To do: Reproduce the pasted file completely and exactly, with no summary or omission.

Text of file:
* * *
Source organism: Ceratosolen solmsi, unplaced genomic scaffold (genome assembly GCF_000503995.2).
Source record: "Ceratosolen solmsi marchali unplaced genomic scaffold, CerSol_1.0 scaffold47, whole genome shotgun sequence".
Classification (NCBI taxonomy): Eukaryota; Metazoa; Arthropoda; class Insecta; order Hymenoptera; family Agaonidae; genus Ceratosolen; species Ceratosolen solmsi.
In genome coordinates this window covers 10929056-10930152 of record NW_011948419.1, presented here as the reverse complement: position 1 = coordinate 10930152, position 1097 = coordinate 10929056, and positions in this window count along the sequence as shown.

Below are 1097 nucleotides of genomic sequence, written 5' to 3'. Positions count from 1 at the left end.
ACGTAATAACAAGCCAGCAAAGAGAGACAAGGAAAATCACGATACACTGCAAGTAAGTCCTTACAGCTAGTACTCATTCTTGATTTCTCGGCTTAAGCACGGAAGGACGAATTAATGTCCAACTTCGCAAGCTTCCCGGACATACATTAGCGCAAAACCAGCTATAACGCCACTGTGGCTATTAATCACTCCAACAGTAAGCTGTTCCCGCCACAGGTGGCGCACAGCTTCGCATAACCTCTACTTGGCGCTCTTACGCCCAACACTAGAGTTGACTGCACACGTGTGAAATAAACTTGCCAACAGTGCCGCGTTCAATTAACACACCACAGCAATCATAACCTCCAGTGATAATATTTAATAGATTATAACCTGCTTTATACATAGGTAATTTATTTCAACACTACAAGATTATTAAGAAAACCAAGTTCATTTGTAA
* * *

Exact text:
Source organism: Ceratosolen solmsi, unplaced genomic scaffold (genome assembly GCF_000503995.2).
Source record: "Ceratosolen solmsi marchali unplaced genomic scaffold, CerSol_1.0 scaffold47, whole genome shotgun sequence".
Classification (NCBI taxonomy): Eukaryota; Metazoa; Arthropoda; class Insecta; order Hymenoptera; family Agaonidae; genus Ceratosolen; species Ceratosolen solmsi.
In genome coordinates this window covers 10929056-10930152 of record NW_011948419.1, presented here as the reverse complement: position 1 = coordinate 10930152, position 1097 = coordinate 10929056, and positions in this window count along the sequence as shown.

Below are 1097 nucleotides of genomic sequence, written 5' to 3'. Positions count from 1 at the left end.
ACGTAATAACAAGCCAGCAAAGAGAGACAAGGAAAATCACGATACACTGCAAGTAAGTCCTTACAGCTAGTACTCATTCTTGATTTCTCGGCTTAAGCACGGAAGGACGAATTAATGTCCAACTTCGCAAGCTTCCCGGACATACATTAGCGCAAAACCAGCTATAACGCCACTGTGGCTATTAATCACTCCAACAGTAAGCTGTTCCCGCCACAGGTGGCGCACAGCTTCGCATAACCTCTACTTGGCGCTCTTACGCCCAACACTAGAGTTGACTGCACACGTGTGAAATAAACTTGCCAACAGTGCCGCGTTCAATTAACACACCACAGCAATCATAACCTCCAGTGATAATATTTAATAGATTATAACCTGCTTTATACATAGGTAATTTATTTCAACACTACAAGATTATTAAGAAAACCAAGTTCATTTGTAA